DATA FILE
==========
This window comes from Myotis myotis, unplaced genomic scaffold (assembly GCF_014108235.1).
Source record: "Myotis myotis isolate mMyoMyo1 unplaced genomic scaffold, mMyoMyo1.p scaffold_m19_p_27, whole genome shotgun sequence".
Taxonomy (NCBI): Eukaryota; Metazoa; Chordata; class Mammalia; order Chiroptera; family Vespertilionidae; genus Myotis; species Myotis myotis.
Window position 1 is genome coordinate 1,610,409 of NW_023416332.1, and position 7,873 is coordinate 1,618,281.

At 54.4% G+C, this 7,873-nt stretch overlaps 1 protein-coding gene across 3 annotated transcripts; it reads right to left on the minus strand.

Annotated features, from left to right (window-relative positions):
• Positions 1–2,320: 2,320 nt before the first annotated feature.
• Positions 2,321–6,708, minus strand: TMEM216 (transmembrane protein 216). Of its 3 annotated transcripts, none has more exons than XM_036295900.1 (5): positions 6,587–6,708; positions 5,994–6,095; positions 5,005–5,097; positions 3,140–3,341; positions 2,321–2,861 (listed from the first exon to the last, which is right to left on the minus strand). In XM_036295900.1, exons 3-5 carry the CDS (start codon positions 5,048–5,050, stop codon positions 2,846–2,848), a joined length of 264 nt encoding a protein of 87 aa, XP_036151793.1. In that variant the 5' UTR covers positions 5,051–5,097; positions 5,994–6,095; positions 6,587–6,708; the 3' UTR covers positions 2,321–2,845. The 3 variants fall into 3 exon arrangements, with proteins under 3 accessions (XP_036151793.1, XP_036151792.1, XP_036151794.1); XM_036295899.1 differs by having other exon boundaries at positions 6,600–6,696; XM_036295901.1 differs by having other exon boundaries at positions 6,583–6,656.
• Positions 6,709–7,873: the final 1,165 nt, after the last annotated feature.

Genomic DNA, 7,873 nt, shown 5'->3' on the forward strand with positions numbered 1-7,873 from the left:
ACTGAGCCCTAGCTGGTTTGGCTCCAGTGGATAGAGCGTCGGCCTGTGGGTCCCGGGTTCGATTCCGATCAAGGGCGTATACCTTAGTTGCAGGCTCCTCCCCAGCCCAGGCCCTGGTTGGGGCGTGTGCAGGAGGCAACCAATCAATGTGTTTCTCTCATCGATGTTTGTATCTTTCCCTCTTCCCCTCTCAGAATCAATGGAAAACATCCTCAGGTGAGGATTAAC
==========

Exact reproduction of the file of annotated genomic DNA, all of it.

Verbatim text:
This window comes from Myotis myotis, unplaced genomic scaffold (assembly GCF_014108235.1).
Source record: "Myotis myotis isolate mMyoMyo1 unplaced genomic scaffold, mMyoMyo1.p scaffold_m19_p_27, whole genome shotgun sequence".
Taxonomy (NCBI): Eukaryota; Metazoa; Chordata; class Mammalia; order Chiroptera; family Vespertilionidae; genus Myotis; species Myotis myotis.
Window position 1 is genome coordinate 1,610,409 of NW_023416332.1, and position 7,873 is coordinate 1,618,281.

At 54.4% G+C, this 7,873-nt stretch overlaps 1 protein-coding gene across 3 annotated transcripts; it reads right to left on the minus strand.

Annotated features, from left to right (window-relative positions):
• Positions 1–2,320: 2,320 nt before the first annotated feature.
• Positions 2,321–6,708, minus strand: TMEM216 (transmembrane protein 216). Of its 3 annotated transcripts, none has more exons than XM_036295900.1 (5): positions 6,587–6,708; positions 5,994–6,095; positions 5,005–5,097; positions 3,140–3,341; positions 2,321–2,861 (listed from the first exon to the last, which is right to left on the minus strand). In XM_036295900.1, exons 3-5 carry the CDS (start codon positions 5,048–5,050, stop codon positions 2,846–2,848), a joined length of 264 nt encoding a protein of 87 aa, XP_036151793.1. In that variant the 5' UTR covers positions 5,051–5,097; positions 5,994–6,095; positions 6,587–6,708; the 3' UTR covers positions 2,321–2,845. The 3 variants fall into 3 exon arrangements, with proteins under 3 accessions (XP_036151793.1, XP_036151792.1, XP_036151794.1); XM_036295899.1 differs by having other exon boundaries at positions 6,600–6,696; XM_036295901.1 differs by having other exon boundaries at positions 6,583–6,656.
• Positions 6,709–7,873: the final 1,165 nt, after the last annotated feature.

Genomic DNA, 7,873 nt, shown 5'->3' on the forward strand with positions numbered 1-7,873 from the left:
ACTGAGCCCTAGCTGGTTTGGCTCCAGTGGATAGAGCGTCGGCCTGTGGGTCCCGGGTTCGATTCCGATCAAGGGCGTATACCTTAGTTGCAGGCTCCTCCCCAGCCCAGGCCCTGGTTGGGGCGTGTGCAGGAGGCAACCAATCAATGTGTTTCTCTCATCGATGTTTGTATCTTTCCCTCTTCCCCTCTCAGAATCAATGGAAAACATCCTCAGGTGAGGATTAAC